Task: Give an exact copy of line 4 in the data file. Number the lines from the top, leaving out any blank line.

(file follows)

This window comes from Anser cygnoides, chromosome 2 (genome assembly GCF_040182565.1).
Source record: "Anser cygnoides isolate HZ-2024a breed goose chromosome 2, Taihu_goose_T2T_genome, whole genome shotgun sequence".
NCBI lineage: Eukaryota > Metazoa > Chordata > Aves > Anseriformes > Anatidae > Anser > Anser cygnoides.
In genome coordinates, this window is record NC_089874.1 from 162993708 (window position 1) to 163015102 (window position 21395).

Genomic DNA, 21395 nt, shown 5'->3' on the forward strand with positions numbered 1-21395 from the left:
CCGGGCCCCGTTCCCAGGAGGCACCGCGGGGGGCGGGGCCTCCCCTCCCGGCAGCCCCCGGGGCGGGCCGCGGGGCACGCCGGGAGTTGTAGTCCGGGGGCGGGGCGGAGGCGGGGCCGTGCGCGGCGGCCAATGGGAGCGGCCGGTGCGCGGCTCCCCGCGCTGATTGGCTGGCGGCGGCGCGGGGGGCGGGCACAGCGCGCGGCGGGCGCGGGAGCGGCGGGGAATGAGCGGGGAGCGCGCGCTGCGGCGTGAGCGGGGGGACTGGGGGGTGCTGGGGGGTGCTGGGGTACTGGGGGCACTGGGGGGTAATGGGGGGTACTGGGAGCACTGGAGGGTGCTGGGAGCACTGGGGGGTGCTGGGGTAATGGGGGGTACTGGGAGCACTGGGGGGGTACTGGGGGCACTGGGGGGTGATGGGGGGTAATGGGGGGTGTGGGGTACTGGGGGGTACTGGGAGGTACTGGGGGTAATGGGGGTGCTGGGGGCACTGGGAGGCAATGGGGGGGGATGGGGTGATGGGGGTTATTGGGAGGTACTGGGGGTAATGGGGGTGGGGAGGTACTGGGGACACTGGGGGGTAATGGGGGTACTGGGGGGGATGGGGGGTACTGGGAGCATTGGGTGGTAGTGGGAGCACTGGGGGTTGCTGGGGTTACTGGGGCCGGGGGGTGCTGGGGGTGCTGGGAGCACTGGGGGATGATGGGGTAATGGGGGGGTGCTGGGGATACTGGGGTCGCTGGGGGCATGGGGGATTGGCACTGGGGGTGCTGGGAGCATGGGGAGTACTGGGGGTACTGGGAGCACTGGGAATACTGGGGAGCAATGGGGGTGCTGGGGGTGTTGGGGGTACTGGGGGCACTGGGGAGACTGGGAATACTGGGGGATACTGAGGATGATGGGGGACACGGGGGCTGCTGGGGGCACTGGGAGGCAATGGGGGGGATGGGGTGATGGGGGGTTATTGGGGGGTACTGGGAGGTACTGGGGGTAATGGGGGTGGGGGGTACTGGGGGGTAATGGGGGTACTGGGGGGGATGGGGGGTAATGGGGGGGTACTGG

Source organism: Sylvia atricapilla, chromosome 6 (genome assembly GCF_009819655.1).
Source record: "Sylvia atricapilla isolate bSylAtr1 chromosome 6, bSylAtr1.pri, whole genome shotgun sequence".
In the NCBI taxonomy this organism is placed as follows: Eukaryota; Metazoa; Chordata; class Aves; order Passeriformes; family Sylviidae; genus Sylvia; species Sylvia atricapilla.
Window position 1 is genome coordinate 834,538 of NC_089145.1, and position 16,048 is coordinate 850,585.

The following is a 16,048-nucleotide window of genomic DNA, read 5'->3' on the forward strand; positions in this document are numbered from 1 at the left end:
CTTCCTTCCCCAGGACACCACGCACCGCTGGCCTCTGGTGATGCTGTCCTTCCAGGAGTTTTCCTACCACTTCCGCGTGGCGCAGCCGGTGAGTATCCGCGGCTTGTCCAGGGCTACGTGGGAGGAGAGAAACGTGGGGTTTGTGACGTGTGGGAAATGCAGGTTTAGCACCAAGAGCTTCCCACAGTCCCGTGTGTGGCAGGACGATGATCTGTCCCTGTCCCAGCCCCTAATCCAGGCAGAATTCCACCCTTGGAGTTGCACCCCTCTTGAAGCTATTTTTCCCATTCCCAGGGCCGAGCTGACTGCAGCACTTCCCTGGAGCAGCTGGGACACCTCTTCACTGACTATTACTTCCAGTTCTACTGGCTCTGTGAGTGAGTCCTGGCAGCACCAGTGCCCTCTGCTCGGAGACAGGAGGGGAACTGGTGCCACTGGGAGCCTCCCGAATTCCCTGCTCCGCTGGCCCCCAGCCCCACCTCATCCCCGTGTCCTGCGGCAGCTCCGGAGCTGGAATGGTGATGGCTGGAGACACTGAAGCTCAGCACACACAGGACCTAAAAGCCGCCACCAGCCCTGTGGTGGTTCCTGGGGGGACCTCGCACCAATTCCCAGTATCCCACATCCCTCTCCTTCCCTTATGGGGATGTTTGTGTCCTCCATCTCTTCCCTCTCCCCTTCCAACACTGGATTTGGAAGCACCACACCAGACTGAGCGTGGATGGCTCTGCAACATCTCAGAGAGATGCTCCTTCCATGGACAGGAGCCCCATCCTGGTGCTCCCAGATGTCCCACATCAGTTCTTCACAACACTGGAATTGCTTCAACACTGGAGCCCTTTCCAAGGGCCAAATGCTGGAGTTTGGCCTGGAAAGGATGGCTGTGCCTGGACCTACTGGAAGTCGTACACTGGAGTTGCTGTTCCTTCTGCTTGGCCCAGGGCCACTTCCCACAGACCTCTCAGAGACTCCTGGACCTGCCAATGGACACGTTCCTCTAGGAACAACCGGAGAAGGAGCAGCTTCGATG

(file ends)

In genome coordinates, this window is record NC_089874.1 from 162993708 (window position 1) to 163015102 (window position 21395).